Fellow Travellers

Fellow travellers, what brings you this way?

Far from what is familiar to my day-to-day

I know you’re familiar to what surrounds

But for me, my mind it does confound

Are you outward? Or going home?

For me it’s all strange – this land you roam

But my time here was be all too short

As this taxi takes me to the airport


Photo: https://www.pexels.com/@ekrulila/


I pondered what was my best vacation

One filled with adventure and elation

Was is the Canaries, Japan, or some cruise?

It was on this I began to muse

In the end my mind took a tangent

It wasn’t the place because that’s just transient

It isn’t the journey that make’s it the best

It is who you are with – so ignore the rest


The Causeway Coastal Route

Causeway Coast

We travelled the Causeway Coastal Route from Bushmills to Ballycastle and found the scenery beautiful and the drive pleasant. We stopped at the Causeway, White Park Bay, Dunseverick Castle, Carrick-A-Rede and a few miscellaneous laybys.

We stopped at the Dunseverick Castle ruin as we made our way along the costal route. There isn’t much left, but what there is on its outcropping is impressive. The surrounding views are also great. There is a National Trust carpark on the causeway side of the ruin, and a layby/viewing area on the eastern side. Both parking options are free.

Several of these have viewing spots where payment isn’t needed, though Causeway and Carrick-A-Rede are major National Trust sites and have paid parking (unless member). The views are worth the drive and it is a great alternative route to using the motorway back down south.


Titanic Experience Belfast

Titanic Belfast

The Titanic museum in Belfast is an excellent experience. The exhibit is highly detailed and takes you through the history and building of the famous ship.


The “Experience” is £21.50 per adult and there is an additional fee for an audio guide. The headset commentary, however, is wonderful and well worth the extra. Note the headsets help keep you on track through the exhibit, some visitors without this resource tracked back on themselves despite the “rope” on the floor showing the way.

The upper floor gives a view of the construction area and gives a context to the vessel’s size.


This is a huge museum with lots of walking, though mobility scooters and benches, and lifts are available. Highly recommended!

The End


In The Giant’s Steps

Padre’s Ramblings

According to legend, Finn McCool was getting fed up with being taunted by a Scottish giant. He therefore constructed a long causeway by tossing long columns of stone into the sea and crossed over to confront the malefactor. On arrival he found that the Scot was even larger than himself, so he beat a hasty retreat back to Ireland. He was pursued by his nemesis, however, and had little time to prepare. Finn’s clever wife on the other hand knew exactly what to do. She dressed our hero as a baby and put him in a cot. When the Scot arrived she convinced him that Finn was not at home and only she and Finn’s baby were there. She suggested that if the Scot waited Finn would return shortly. On seeing the size of Finn’s “infant” son, the Scot ran back to Scotland destroying the causeway as he went. All that remains is the Giant’s Causeway near Bushmills and Fingal’s Cave on the Scottish side.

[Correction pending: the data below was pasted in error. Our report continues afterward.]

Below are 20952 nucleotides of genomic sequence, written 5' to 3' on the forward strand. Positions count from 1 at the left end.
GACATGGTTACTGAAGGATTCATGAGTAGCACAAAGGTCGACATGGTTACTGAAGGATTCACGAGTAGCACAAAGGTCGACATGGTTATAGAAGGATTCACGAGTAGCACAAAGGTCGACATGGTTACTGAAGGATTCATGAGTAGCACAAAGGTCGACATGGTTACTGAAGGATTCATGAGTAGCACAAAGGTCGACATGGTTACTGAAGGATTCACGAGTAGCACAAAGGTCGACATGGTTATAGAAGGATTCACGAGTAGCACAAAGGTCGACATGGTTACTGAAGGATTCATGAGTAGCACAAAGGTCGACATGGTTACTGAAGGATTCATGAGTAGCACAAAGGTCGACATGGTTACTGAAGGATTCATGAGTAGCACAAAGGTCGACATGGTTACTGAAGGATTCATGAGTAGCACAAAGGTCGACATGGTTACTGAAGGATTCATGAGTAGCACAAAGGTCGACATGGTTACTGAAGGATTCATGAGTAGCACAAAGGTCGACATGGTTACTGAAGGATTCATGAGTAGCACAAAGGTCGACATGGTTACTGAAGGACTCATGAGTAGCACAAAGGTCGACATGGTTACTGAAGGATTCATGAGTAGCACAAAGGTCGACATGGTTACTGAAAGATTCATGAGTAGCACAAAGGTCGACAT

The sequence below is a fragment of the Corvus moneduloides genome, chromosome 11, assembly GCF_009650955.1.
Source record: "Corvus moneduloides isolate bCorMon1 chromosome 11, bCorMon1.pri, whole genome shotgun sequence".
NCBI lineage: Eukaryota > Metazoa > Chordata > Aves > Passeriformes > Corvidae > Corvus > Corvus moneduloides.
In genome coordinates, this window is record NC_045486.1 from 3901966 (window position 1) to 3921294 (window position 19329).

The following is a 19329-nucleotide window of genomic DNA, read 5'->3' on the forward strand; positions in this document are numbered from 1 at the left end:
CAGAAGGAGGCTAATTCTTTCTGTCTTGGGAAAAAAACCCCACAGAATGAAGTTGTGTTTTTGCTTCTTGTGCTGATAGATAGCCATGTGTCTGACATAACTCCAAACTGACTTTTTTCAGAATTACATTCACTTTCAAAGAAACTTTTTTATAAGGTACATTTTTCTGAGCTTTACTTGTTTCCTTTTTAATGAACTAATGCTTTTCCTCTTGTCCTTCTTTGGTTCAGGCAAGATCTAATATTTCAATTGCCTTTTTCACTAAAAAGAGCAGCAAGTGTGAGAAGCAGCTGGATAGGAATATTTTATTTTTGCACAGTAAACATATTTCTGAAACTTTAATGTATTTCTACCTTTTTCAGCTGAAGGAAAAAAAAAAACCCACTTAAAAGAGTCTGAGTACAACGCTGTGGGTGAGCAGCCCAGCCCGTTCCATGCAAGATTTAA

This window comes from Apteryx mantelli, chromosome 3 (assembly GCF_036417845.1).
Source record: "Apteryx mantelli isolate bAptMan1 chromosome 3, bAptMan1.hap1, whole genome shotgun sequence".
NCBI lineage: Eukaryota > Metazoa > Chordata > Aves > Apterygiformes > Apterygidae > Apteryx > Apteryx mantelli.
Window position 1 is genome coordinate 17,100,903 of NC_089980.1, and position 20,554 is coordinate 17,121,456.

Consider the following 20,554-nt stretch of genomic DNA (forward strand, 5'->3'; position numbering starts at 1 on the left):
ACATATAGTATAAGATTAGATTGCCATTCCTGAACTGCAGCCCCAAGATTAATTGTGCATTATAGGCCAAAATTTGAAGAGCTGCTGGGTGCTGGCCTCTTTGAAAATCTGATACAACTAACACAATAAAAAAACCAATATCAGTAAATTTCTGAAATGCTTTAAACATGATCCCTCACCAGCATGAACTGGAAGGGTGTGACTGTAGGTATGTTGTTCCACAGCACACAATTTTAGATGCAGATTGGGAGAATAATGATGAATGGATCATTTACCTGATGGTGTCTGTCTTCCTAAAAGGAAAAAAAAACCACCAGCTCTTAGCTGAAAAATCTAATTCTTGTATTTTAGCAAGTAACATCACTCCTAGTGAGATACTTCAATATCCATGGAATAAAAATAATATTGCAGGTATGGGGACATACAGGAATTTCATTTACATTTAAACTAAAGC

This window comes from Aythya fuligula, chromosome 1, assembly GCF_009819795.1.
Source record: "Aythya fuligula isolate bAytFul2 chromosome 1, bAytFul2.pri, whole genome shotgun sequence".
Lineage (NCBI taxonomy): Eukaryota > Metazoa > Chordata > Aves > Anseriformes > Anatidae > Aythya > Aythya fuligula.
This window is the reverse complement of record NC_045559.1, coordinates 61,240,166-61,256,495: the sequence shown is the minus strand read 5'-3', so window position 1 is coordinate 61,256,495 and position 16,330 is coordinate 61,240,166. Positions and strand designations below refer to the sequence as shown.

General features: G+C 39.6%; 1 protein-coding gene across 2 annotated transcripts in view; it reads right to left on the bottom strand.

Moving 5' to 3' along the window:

Padre’s Ramblings

The Giant’s Causeway is truly a natural wonder. The stones do indeed look as if a giant pounded them into position. Finn McCool was a busy fellow indeed. My wife and I visited here and I am glad we made the journey. The National Trust visitor centre has a good exhibit, and a shuttle bus to the stones is available for just a couple of pounds or free for NT members. The audio headsets are informative, and the staff and volunteers are really helpful. The movie on the science and the McCool story is a nice intro or summing up depending when you see it. It is the sea and the stones though that make the trip.

Padre’s Ramblings


Scrabo Tower

Padre’s Ramblings

My wife and and I took a little side journey to the Scrabo Tower on our return trip from Mount Stewart. The Scrabo Tower is an interesting monument that was built by the 4th Marquess of Londonderry to honour “Fighting Charlie,” the 3rd Marquess (his father). The tower can be seen from the lands on the opposite side of the Strangford Lough, and all around the family’s huge holdings nearby. The tower is 135 feet (41 m) tall and stands out even more being on the elevation of the Scrabo Hill. The monument is on the grounds of the Scrabo Country Park, and it is a long upwards drive to get to it. From the park there are some great views of the surrounding countryside and the lough. The tower itself is a bit of a walk (I have mobility issues) from the Country Park car park, but it is still a nice pitstop visit.


Images: Padre’s Ramblings

A Mersey Moment

Padre’s Ramblings

My wife and I made a brief stop next to the Mersey Ferry. We were able to watch the waterfront touristy stuff going on and got a close up view of the Liver Birds and the Fab Four.

Padre’s Ramblings

Add in a few kings, a memorial to the Titanic and you have a great hop off mini tour.


all images Padre’s Ramblings

Great Beyond


When wandering out into the great beyond

You will find wonders made as if by a wizard’s wand

People with different points of view

And many that might look different to you

This is all part of the magic of travel

For it makes your ‘centrisms begin to unravel

It’s not about the beaches and sun-kissed sands

It’s about learning new things in far-off lands